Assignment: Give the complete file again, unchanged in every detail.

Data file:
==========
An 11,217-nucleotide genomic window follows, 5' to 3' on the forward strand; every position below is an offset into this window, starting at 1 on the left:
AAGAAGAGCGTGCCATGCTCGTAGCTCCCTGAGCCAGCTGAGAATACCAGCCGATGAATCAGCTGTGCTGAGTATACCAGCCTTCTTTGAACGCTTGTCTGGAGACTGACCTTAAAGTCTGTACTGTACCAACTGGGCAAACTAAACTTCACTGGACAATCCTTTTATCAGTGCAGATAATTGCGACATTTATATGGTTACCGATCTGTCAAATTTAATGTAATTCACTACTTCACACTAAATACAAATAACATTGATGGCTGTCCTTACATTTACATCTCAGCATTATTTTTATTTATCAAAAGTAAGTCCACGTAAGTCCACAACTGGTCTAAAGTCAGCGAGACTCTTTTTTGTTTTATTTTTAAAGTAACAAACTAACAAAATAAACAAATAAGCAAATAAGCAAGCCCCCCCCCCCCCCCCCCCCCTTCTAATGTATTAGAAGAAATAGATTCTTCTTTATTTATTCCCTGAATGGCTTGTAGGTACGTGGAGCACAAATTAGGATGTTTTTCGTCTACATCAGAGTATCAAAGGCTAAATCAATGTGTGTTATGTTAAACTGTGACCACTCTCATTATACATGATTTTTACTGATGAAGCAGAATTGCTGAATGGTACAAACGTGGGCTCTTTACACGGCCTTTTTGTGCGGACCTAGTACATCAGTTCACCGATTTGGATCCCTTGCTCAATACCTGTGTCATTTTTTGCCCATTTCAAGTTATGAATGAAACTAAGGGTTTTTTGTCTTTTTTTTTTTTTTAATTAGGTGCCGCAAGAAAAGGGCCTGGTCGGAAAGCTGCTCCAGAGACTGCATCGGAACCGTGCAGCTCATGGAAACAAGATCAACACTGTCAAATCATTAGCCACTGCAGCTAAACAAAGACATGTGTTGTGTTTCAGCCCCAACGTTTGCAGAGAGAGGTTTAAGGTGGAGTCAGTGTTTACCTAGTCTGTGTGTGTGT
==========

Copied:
An 11,217-nucleotide genomic window follows, 5' to 3' on the forward strand; every position below is an offset into this window, starting at 1 on the left:
AAGAAGAGCGTGCCATGCTCGTAGCTCCCTGAGCCAGCTGAGAATACCAGCCGATGAATCAGCTGTGCTGAGTATACCAGCCTTCTTTGAACGCTTGTCTGGAGACTGACCTTAAAGTCTGTACTGTACCAACTGGGCAAACTAAACTTCACTGGACAATCCTTTTATCAGTGCAGATAATTGCGACATTTATATGGTTACCGATCTGTCAAATTTAATGTAATTCACTACTTCACACTAAATACAAATAACATTGATGGCTGTCCTTACATTTACATCTCAGCATTATTTTTATTTATCAAAAGTAAGTCCACGTAAGTCCACAACTGGTCTAAAGTCAGCGAGACTCTTTTTTGTTTTATTTTTAAAGTAACAAACTAACAAAATAAACAAATAAGCAAATAAGCAAGCCCCCCCCCCCCCCCCCCCCCTTCTAATGTATTAGAAGAAATAGATTCTTCTTTATTTATTCCCTGAATGGCTTGTAGGTACGTGGAGCACAAATTAGGATGTTTTTCGTCTACATCAGAGTATCAAAGGCTAAATCAATGTGTGTTATGTTAAACTGTGACCACTCTCATTATACATGATTTTTACTGATGAAGCAGAATTGCTGAATGGTACAAACGTGGGCTCTTTACACGGCCTTTTTGTGCGGACCTAGTACATCAGTTCACCGATTTGGATCCCTTGCTCAATACCTGTGTCATTTTTTGCCCATTTCAAGTTATGAATGAAACTAAGGGTTTTTTGTCTTTTTTTTTTTTTTAATTAGGTGCCGCAAGAAAAGGGCCTGGTCGGAAAGCTGCTCCAGAGACTGCATCGGAACCGTGCAGCTCATGGAAACAAGATCAACACTGTCAAATCATTAGCCACTGCAGCTAAACAAAGACATGTGTTGTGTTTCAGCCCCAACGTTTGCAGAGAGAGGTTTAAGGTGGAGTCAGTGTTTACCTAGTCTGTGTGTGTGT